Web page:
“Fisher prepared me with the technical skills I needed as a marketer, but also provided a foundation for me to pursue leadership roles. In the private sector, I was able to hone those skills, and now I’m channeling all of my expertise into the transformational work of this organization.”
The reminders of the organization’s important work are impossible to escape. Dawn’s daughter, Maddie, now a first-grader, shares a birthday with Daniel Barden, one of the first-grade students killed that day. Dawn works closely every day with Mark Barden, Daniel’s father and Sandy Hook Promise’s co-founder, managing director and board member.
Their work is personal.
At Sandy Hook Promise, Dawn’s days are powered by work in brand management, program development, public relations, marketing, research and special events. Today, she establishes partnerships with creative agencies just like the one that launched her interest in marketing as a Fisher student.
It was her work with two such partner companies that led to a coveted and prestigious industry award.
In September, Sandy Hook Promise, Smuggler Productions, and BBDO New York received an Emmy Award for Outstanding Commercial of 2019 for their public service announcement (PSA), “Back to School Essentials.”
The Television Academy of Arts and Sciences selected the PSA over ads by Apple, Amazon, Jeep and P&G.
“The PSA has more than 200 million views across multiple channels,” Dawn says. “It’s huge. Not because of the Emmy win, but of what the win symbolized — it’s a difficult message to deliver, but we are saving lives with this PSA.”
She admits that an Emmy is one of the highest professional honors she could achieve, but it’s almost impossible to celebrate the accomplishment.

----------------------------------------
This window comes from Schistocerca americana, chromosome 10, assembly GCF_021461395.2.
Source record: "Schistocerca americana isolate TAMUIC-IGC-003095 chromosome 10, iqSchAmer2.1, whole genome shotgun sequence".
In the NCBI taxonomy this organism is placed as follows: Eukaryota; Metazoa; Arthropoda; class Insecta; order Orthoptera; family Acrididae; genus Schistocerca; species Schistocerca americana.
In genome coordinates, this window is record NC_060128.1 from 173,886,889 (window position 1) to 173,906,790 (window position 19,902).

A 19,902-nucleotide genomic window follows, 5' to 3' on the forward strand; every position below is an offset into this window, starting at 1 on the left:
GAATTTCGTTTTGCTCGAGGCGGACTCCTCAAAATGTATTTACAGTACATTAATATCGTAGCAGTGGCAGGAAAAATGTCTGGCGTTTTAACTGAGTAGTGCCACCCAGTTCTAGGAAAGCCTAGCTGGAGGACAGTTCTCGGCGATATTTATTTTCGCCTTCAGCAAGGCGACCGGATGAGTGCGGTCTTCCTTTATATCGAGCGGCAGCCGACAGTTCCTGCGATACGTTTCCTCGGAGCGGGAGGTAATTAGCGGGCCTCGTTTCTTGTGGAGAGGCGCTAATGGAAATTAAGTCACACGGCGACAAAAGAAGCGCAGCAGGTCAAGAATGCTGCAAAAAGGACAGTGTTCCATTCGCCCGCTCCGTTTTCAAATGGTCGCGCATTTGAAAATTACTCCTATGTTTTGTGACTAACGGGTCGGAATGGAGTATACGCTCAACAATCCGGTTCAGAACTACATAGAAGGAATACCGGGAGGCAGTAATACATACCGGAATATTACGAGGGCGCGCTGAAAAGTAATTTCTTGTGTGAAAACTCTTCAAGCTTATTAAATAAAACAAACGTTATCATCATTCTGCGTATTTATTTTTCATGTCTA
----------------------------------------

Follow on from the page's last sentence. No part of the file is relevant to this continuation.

“It’s an ad that should never have to be created,” she says.
Sandy Hook Promise not only honors the victims of the shooting, but it also empowers youth and unites those who value the protection of
children to take meaningful action in their schools, homes and communities.
It is sobering work. On the tough days, Dawn looks to the parents who founded the organization and draws strength from their courage.
“They’ve taken the worst day of their life and are using it to make positive change in the world,” she says.
At the end of the day, she also has her most poignant, precious reminders waiting for her at home: her two children, Tyler, 10, and Maddie, 7.
When they ask her about her job, and what she does at work, she hugs them close and whispers, “I help keep kids safe.”
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I think we can all ask ourselves, 'What is my particular role in making the world better?'
Watch the Emmy award-winning PSA
Please note, the Sandy Hook Promise PSA, "Back to School Essentials" contains sensitive content related to school shootings that may be upsetting to some viewers.